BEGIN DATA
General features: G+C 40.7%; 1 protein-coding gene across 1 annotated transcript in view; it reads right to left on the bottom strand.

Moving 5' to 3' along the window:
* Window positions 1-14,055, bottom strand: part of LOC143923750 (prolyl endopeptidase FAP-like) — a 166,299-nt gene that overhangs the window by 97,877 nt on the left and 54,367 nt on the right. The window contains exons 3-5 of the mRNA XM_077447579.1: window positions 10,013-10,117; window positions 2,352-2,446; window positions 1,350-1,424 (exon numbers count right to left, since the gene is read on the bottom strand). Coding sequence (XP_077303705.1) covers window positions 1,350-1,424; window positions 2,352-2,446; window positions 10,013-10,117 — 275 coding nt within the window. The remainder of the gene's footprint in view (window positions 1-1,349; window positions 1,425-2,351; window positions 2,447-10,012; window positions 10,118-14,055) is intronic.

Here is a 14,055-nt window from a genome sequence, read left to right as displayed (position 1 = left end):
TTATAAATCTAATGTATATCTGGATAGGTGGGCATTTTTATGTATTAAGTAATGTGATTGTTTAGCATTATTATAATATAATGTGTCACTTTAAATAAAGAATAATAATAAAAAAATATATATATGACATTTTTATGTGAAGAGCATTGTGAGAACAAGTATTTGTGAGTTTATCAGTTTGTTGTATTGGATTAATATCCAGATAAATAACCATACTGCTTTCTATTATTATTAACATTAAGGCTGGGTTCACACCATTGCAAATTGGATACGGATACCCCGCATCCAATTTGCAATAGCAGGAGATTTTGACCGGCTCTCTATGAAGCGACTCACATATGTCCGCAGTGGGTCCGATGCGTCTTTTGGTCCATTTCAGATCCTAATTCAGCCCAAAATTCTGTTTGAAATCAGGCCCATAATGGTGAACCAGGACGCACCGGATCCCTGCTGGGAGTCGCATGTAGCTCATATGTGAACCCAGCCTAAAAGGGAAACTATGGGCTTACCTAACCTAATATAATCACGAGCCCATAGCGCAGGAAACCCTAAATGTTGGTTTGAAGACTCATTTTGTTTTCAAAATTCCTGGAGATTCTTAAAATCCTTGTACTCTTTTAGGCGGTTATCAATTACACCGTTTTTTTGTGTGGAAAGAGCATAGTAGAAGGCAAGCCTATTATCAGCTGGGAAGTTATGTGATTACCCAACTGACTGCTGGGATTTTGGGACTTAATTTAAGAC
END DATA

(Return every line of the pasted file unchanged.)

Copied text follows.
General features: G+C 40.7%; 1 protein-coding gene across 1 annotated transcript in view; it reads right to left on the bottom strand.

Moving 5' to 3' along the window:
* Window positions 1-14,055, bottom strand: part of LOC143923750 (prolyl endopeptidase FAP-like) — a 166,299-nt gene that overhangs the window by 97,877 nt on the left and 54,367 nt on the right. The window contains exons 3-5 of the mRNA XM_077447579.1: window positions 10,013-10,117; window positions 2,352-2,446; window positions 1,350-1,424 (exon numbers count right to left, since the gene is read on the bottom strand). Coding sequence (XP_077303705.1) covers window positions 1,350-1,424; window positions 2,352-2,446; window positions 10,013-10,117 — 275 coding nt within the window. The remainder of the gene's footprint in view (window positions 1-1,349; window positions 1,425-2,351; window positions 2,447-10,012; window positions 10,118-14,055) is intronic.

Here is a 14,055-nt window from a genome sequence, read left to right as displayed (position 1 = left end):
TTATAAATCTAATGTATATCTGGATAGGTGGGCATTTTTATGTATTAAGTAATGTGATTGTTTAGCATTATTATAATATAATGTGTCACTTTAAATAAAGAATAATAATAAAAAAATATATATATGACATTTTTATGTGAAGAGCATTGTGAGAACAAGTATTTGTGAGTTTATCAGTTTGTTGTATTGGATTAATATCCAGATAAATAACCATACTGCTTTCTATTATTATTAACATTAAGGCTGGGTTCACACCATTGCAAATTGGATACGGATACCCCGCATCCAATTTGCAATAGCAGGAGATTTTGACCGGCTCTCTATGAAGCGACTCACATATGTCCGCAGTGGGTCCGATGCGTCTTTTGGTCCATTTCAGATCCTAATTCAGCCCAAAATTCTGTTTGAAATCAGGCCCATAATGGTGAACCAGGACGCACCGGATCCCTGCTGGGAGTCGCATGTAGCTCATATGTGAACCCAGCCTAAAAGGGAAACTATGGGCTTACCTAACCTAATATAATCACGAGCCCATAGCGCAGGAAACCCTAAATGTTGGTTTGAAGACTCATTTTGTTTTCAAAATTCCTGGAGATTCTTAAAATCCTTGTACTCTTTTAGGCGGTTATCAATTACACCGTTTTTTTGTGTGGAAAGAGCATAGTAGAAGGCAAGCCTATTATCAGCTGGGAAGTTATGTGATTACCCAACTGACTGCTGGGATTTTGGGACTTAATTTAAGAC